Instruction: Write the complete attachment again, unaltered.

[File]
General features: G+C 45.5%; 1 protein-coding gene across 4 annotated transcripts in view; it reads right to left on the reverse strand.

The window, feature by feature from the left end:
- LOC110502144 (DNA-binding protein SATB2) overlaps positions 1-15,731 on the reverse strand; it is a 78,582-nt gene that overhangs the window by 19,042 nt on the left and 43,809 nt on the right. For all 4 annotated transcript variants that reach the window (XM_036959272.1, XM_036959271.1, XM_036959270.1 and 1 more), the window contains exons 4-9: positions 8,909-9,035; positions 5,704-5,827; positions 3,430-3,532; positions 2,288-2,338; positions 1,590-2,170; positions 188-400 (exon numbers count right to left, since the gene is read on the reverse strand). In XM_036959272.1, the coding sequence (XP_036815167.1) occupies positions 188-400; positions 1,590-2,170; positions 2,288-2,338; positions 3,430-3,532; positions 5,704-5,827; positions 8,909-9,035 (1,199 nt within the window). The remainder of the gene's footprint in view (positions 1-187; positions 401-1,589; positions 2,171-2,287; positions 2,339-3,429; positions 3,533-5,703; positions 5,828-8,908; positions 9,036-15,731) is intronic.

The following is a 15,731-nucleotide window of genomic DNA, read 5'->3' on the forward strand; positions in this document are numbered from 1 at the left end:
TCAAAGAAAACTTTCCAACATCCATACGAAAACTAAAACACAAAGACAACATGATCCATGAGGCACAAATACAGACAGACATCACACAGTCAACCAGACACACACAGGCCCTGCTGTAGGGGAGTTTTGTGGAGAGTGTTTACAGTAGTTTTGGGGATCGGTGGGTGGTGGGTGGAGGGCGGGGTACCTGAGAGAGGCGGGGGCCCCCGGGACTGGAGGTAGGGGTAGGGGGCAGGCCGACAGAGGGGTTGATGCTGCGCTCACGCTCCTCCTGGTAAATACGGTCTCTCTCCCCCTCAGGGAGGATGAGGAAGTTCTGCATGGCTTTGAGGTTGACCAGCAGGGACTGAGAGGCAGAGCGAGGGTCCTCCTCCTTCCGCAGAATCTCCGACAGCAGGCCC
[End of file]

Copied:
General features: G+C 45.5%; 1 protein-coding gene across 4 annotated transcripts in view; it reads right to left on the reverse strand.

The window, feature by feature from the left end:
- LOC110502144 (DNA-binding protein SATB2) overlaps positions 1-15,731 on the reverse strand; it is a 78,582-nt gene that overhangs the window by 19,042 nt on the left and 43,809 nt on the right. For all 4 annotated transcript variants that reach the window (XM_036959272.1, XM_036959271.1, XM_036959270.1 and 1 more), the window contains exons 4-9: positions 8,909-9,035; positions 5,704-5,827; positions 3,430-3,532; positions 2,288-2,338; positions 1,590-2,170; positions 188-400 (exon numbers count right to left, since the gene is read on the reverse strand). In XM_036959272.1, the coding sequence (XP_036815167.1) occupies positions 188-400; positions 1,590-2,170; positions 2,288-2,338; positions 3,430-3,532; positions 5,704-5,827; positions 8,909-9,035 (1,199 nt within the window). The remainder of the gene's footprint in view (positions 1-187; positions 401-1,589; positions 2,171-2,287; positions 2,339-3,429; positions 3,533-5,703; positions 5,828-8,908; positions 9,036-15,731) is intronic.

The following is a 15,731-nucleotide window of genomic DNA, read 5'->3' on the forward strand; positions in this document are numbered from 1 at the left end:
TCAAAGAAAACTTTCCAACATCCATACGAAAACTAAAACACAAAGACAACATGATCCATGAGGCACAAATACAGACAGACATCACACAGTCAACCAGACACACACAGGCCCTGCTGTAGGGGAGTTTTGTGGAGAGTGTTTACAGTAGTTTTGGGGATCGGTGGGTGGTGGGTGGAGGGCGGGGTACCTGAGAGAGGCGGGGGCCCCCGGGACTGGAGGTAGGGGTAGGGGGCAGGCCGACAGAGGGGTTGATGCTGCGCTCACGCTCCTCCTGGTAAATACGGTCTCTCTCCCCCTCAGGGAGGATGAGGAAGTTCTGCATGGCTTTGAGGTTGACCAGCAGGGACTGAGAGGCAGAGCGAGGGTCCTCCTCCTTCCGCAGAATCTCCGACAGCAGGCCC